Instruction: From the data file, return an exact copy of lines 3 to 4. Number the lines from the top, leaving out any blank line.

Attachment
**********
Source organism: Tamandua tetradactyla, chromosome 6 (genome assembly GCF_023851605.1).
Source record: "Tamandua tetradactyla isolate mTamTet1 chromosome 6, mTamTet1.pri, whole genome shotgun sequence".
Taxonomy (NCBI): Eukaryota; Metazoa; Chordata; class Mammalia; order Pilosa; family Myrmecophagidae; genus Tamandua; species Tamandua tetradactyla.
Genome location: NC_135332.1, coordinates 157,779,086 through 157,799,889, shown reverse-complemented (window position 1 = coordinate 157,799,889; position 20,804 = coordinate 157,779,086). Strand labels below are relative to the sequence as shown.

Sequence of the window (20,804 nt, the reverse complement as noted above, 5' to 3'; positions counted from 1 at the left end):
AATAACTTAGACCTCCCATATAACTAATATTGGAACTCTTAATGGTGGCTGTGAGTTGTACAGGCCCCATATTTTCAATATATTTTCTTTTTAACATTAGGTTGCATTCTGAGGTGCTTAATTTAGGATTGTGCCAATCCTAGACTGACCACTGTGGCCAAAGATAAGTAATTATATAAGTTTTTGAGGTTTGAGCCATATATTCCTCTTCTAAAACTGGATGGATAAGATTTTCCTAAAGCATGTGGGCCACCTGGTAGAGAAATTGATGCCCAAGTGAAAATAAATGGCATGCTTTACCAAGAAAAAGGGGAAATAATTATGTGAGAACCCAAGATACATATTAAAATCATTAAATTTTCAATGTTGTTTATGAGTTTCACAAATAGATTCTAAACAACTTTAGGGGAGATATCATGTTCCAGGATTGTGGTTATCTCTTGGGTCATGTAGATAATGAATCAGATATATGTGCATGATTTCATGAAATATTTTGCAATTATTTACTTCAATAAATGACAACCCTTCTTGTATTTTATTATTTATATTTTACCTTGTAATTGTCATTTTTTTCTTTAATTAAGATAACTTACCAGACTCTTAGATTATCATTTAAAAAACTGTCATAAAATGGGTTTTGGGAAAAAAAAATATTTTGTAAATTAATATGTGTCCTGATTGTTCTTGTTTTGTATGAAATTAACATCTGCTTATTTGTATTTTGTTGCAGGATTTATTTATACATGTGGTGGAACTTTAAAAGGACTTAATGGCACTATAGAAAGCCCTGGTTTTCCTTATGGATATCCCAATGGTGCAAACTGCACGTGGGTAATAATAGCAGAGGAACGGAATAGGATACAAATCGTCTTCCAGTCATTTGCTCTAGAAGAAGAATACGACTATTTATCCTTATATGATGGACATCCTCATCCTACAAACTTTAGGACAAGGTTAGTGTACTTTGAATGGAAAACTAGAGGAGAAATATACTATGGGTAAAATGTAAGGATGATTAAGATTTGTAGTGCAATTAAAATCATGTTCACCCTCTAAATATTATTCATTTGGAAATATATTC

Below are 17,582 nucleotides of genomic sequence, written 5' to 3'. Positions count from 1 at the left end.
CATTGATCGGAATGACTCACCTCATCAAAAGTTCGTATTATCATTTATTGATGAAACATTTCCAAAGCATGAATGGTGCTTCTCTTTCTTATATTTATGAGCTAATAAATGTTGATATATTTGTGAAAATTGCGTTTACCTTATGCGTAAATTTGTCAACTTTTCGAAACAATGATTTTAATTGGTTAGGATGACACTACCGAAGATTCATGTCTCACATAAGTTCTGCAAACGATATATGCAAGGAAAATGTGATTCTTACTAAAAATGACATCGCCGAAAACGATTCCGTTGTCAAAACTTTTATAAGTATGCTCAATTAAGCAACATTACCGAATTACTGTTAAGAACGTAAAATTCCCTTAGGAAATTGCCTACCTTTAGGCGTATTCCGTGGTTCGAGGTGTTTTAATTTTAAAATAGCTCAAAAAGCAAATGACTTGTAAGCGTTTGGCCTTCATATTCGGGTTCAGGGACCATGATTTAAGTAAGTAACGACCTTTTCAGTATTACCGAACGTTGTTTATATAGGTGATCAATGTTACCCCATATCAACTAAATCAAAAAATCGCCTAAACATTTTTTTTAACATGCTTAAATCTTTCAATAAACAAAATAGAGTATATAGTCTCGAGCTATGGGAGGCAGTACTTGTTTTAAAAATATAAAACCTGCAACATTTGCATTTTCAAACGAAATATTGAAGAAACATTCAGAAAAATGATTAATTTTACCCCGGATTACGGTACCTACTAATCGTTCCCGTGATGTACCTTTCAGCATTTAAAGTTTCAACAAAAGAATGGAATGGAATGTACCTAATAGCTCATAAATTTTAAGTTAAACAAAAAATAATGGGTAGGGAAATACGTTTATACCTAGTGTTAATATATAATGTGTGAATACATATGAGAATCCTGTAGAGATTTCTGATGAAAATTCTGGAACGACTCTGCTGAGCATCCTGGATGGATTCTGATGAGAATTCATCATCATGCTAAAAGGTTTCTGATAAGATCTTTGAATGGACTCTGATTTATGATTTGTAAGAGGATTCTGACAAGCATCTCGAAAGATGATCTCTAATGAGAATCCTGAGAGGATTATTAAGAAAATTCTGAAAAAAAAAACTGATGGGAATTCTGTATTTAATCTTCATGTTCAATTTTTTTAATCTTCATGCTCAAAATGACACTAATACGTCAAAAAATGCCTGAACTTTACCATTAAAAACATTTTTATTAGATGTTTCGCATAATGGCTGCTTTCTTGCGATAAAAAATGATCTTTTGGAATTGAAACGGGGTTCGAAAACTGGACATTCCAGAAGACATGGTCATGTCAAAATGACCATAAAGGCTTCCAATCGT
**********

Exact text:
Taxonomy (NCBI): Eukaryota; Metazoa; Chordata; class Mammalia; order Pilosa; family Myrmecophagidae; genus Tamandua; species Tamandua tetradactyla.
Genome location: NC_135332.1, coordinates 157,779,086 through 157,799,889, shown reverse-complemented (window position 1 = coordinate 157,799,889; position 20,804 = coordinate 157,779,086). Strand labels below are relative to the sequence as shown.